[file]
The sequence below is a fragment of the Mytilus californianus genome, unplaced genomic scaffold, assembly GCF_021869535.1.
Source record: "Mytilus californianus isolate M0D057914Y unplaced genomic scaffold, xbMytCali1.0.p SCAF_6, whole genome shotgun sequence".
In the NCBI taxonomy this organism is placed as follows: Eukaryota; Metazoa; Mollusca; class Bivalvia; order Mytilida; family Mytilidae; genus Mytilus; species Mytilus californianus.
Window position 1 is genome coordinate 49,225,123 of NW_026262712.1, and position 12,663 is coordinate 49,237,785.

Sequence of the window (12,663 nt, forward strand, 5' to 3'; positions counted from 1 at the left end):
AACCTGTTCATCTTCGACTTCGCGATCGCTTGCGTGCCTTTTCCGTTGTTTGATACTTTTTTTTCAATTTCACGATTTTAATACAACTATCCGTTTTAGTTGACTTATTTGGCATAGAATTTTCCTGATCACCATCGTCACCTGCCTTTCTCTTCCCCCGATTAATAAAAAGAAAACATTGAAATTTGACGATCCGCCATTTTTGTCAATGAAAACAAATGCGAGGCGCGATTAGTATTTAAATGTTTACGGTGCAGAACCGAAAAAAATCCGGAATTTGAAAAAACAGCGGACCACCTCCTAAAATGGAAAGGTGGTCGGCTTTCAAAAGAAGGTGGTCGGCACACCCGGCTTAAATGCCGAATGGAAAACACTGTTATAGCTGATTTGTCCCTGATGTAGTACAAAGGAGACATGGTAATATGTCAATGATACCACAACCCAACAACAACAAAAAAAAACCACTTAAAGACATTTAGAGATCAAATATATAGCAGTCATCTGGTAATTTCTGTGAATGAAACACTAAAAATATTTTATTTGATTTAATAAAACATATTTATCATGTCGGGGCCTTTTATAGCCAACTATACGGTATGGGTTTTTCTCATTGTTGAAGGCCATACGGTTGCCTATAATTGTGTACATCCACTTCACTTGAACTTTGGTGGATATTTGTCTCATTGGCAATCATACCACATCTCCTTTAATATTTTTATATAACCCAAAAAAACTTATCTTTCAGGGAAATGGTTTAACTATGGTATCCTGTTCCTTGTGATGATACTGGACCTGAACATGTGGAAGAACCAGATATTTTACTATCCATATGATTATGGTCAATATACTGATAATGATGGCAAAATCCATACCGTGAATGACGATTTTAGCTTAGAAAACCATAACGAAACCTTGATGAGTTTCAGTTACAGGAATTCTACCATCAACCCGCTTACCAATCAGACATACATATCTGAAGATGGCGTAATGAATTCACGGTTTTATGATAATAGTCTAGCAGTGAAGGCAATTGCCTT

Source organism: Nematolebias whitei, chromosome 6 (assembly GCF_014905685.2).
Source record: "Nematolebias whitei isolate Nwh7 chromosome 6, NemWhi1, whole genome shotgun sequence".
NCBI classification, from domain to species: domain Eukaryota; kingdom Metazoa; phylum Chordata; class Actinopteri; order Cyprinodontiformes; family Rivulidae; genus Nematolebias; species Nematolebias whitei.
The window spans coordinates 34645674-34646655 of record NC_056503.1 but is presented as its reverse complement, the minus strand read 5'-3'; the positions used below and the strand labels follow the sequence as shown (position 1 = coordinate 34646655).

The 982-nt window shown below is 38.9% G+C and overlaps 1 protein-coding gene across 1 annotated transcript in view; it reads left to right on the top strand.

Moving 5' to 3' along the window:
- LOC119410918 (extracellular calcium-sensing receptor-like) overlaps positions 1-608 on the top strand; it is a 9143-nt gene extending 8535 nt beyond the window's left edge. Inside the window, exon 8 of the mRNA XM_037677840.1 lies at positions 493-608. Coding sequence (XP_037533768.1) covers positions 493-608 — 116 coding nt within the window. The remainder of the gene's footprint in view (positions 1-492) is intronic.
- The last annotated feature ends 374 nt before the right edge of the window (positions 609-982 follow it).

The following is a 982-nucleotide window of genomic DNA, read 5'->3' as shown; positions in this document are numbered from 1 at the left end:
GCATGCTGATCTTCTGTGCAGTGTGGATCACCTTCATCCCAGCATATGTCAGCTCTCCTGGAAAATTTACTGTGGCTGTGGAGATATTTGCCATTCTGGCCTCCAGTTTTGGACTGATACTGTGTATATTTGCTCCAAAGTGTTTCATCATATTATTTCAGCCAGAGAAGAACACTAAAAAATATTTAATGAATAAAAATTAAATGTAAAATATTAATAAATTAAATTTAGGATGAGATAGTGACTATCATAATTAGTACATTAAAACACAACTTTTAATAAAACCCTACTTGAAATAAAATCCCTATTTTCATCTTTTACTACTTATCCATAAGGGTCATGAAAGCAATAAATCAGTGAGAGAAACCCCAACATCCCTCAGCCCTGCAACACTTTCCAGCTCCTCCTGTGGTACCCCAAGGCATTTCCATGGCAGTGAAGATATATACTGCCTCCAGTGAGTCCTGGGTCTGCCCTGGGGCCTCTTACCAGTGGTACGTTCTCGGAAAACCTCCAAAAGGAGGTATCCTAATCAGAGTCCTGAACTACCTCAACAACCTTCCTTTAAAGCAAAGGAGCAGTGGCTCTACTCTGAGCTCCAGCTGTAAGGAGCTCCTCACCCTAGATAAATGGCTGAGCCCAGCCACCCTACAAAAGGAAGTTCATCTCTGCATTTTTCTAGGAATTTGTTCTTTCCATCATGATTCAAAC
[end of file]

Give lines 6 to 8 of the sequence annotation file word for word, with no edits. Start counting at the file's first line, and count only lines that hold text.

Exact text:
AACCTGTTCATCTTCGACTTCGCGATCGCTTGCGTGCCTTTTCCGTTGTTTGATACTTTTTTTTCAATTTCACGATTTTAATACAACTATCCGTTTTAGTTGACTTATTTGGCATAGAATTTTCCTGATCACCATCGTCACCTGCCTTTCTCTTCCCCCGATTAATAAAAAGAAAACATTGAAATTTGACGATCCGCCATTTTTGTCAATGAAAACAAATGCGAGGCGCGATTAGTATTTAAATGTTTACGGTGCAGAACCGAAAAAAATCCGGAATTTGAAAAAACAGCGGACCACCTCCTAAAATGGAAAGGTGGTCGGCTTTCAAAAGAAGGTGGTCGGCACACCCGGCTTAAATGCCGAATGGAAAACACTGTTATAGCTGATTTGTCCCTGATGTAGTACAAAGGAGACATGGTAATATGTCAATGATACCACAACCCAACAACAACAAAAAAAAACCACTTAAAGACATTTAGAGATCAAATATATAGCAGTCATCTGGTAATTTCTGTGAATGAAACACTAAAAATATTTTATTTGATTTAATAAAACATATTTATCATGTCGGGGCCTTTTATAGCCAACTATACGGTATGGGTTTTTCTCATTGTTGAAGGCCATACGGTTGCCTATAATTGTGTACATCCACTTCACTTGAACTTTGGTGGATATTTGTCTCATTGGCAATCATACCACATCTCCTTTAATATTTTTATATAACCCAAAAAAACTTATCTTTCAGGGAAATGGTTTAACTATGGTATCCTGTTCCTTGTGATGATACTGGACCTGAACATGTGGAAGAACCAGATATTTTACTATCCATATGATTATGGTCAATATACTGATAATGATGGCAAAATCCATACCGTGAATGACGATTTTAGCTTAGAAAACCATAACGAAACCTTGATGAGTTTCAGTTACAGGAATTCTACCATCAACCCGCTTACCAATCAGACATACATATCTGAAGATGGCGTAATGAATTCACGGTTTTATGATAATAGTCTAGCAGTGAAGGCAATTGCCTT

Source organism: Nematolebias whitei, chromosome 6 (assembly GCF_014905685.2).
Source record: "Nematolebias whitei isolate Nwh7 chromosome 6, NemWhi1, whole genome shotgun sequence".